Whether your restaurant is a quick serve, casual, or fine dining establishment, there are common lighting concerns facing your industry. Proper lighting is critical for all restaurants, and depending upon the environment poor lighting can cause a multitude of issues. For a quick serve restaurant, you are looking for a well lite establishment that helps produce a fast turnaround. So how do you create the perfect recipe for lighting success? Today we are going to look at the most common non-LED lighting utilized in quick serve restaurants, and then take a look at the difference an LED retrofits would make in your restaurant.
Quick Serve Restaurants
One of the most common lighting fixtures used in quick serve establishments are recessed troffers utilizing fluorescent lamps. This form of lighting is typically inexpensive and most commonly comes in 2x4 or 2x2 troffers utilizing either T8 or T12 fluorescent tubes. While inexpensive, they come with a few issues.
Common Concerns with Fluorescent Lamps
While the cost of a fluorescent lamp is lower than most lamps, all fluorescent fixtures operate with 2-4 lamps per fixture causing multiple concerns if a single lamp is having performance issues within the fixture.
- The average energy cost of a single 2x4 troffer utilizing 2 fluorescent lamps will run you $85 per year, multiply that by the total number of troffers in your facility and your energy costs are through the roof.
- Depending upon the type of lamp you are utilizing (T8, T12, or T5) you could be experiencing performance issues, to make matters worse as individual lamps fail, the aesthetics and performance of that fixture is diminished.
- Every time you turn a fluorescent lamp on, it degrades the ignition system within the tubes causing a much shorter lamp life. Your maintenance costs can easily reach over $1000 per fixture, per year.
Benefits of an LED Retrofit for your Quick Serve Restaurant
There are substantial benefits to performing an LED retrofit to your quick serve restaurants fluorescent lighting. One of the great aspects of retrofitting your fluorescent lighting to LED, is that the much more efficient LED can be retrofitted into your existing lighting application. There are also the energy and maintenance saving aspects as well as the lighting performance improvements.
- By retrofitting a fluorescent troffer 2x4 to LED, your organization could save $80 per fixture, per year in energy costs.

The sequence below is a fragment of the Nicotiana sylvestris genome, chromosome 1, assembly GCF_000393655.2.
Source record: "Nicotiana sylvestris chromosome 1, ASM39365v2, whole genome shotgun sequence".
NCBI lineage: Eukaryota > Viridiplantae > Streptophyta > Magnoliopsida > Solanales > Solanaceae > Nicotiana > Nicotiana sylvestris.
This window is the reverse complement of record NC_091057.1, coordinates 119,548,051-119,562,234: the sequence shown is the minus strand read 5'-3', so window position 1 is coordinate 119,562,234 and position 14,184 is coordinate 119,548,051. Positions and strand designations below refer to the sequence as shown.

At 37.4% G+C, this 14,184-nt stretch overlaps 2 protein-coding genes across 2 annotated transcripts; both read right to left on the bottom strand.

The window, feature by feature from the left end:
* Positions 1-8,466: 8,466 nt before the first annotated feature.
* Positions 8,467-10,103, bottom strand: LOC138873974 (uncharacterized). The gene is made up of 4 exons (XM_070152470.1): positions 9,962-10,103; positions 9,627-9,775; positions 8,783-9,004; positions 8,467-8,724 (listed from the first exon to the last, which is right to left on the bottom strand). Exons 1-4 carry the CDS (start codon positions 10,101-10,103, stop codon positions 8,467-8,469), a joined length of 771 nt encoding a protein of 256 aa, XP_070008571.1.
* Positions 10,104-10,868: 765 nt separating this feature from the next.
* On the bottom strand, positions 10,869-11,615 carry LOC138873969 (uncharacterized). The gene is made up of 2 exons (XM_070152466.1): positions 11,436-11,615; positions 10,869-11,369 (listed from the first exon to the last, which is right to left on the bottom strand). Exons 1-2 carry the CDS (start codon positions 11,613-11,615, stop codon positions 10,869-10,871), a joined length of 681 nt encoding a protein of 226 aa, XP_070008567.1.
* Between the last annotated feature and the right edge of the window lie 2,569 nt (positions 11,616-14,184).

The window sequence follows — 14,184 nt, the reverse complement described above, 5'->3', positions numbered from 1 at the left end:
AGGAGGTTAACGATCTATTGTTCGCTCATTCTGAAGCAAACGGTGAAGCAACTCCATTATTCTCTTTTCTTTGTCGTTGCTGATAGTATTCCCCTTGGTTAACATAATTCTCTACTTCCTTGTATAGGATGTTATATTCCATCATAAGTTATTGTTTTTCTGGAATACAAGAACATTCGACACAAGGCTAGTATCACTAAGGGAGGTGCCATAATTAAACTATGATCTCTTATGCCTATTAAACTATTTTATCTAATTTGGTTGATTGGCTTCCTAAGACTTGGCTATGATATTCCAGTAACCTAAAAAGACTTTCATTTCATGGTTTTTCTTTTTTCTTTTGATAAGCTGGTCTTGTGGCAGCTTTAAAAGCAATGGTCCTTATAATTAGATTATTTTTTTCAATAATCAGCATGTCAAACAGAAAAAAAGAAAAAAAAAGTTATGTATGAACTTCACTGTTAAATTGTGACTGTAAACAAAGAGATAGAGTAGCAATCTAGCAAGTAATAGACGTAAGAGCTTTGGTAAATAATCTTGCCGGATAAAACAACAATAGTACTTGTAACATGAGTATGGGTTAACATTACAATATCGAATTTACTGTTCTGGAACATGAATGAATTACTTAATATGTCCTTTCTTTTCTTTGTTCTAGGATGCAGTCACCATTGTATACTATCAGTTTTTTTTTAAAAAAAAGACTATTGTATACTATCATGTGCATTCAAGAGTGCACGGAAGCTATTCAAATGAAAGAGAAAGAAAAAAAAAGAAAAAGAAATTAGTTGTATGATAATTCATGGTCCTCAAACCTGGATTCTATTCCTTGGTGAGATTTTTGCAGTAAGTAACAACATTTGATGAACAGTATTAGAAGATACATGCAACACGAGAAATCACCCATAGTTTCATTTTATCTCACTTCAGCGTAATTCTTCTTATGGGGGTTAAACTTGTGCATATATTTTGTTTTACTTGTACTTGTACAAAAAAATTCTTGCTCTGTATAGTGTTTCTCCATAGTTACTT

- LED’s are available in a wide range of CCTs (Correlated color temperature) and with their high CRI (color rendering index), your illumination would be suitable for any location, be it the customer or staff side of your quick serve restaurant.
- LED’s are not affected by constantly switching them on/off, you can save up to $1000 in maintenance costs for one fixture over the course on a year.
To learn more about fluorescent lighting and the many benefits of an LED retrofit, check out our education pages.
Set Your LED Retrofit Goals
Before any LED retrofit, you need to set your project goals so as to purchase the right lamps and fixtures to fit your criteria. Are you looking for energy and maintenance savings, or are you focused on your lighting performance? Are you looking to upgrade your kitchen for better illumination for your staff or easier maintenance for your dining area? The LED Industry has thousands of lighting options, and not all of them offer the same results. We recommend reviewing your goals utilizing three savings criteria: Energy, Performance, and Maintenance.
For more on setting LED Retrofit goals, check out our eBook: A Critical Guide to Setting Criteria goals for your LED Project
Once you have an idea of your LED retrofit goals, we recommend contacting a lighting solutions provider or lighting company that is manufacturer and product neutral. With neutrality comes a higher focus on your needs as opposed to the desire or limitation of selling a specific product.
For more information on LED products and retrofits for your organization contact Action Services Group by calling 800-223-0982 or email firstname.lastname@example.org.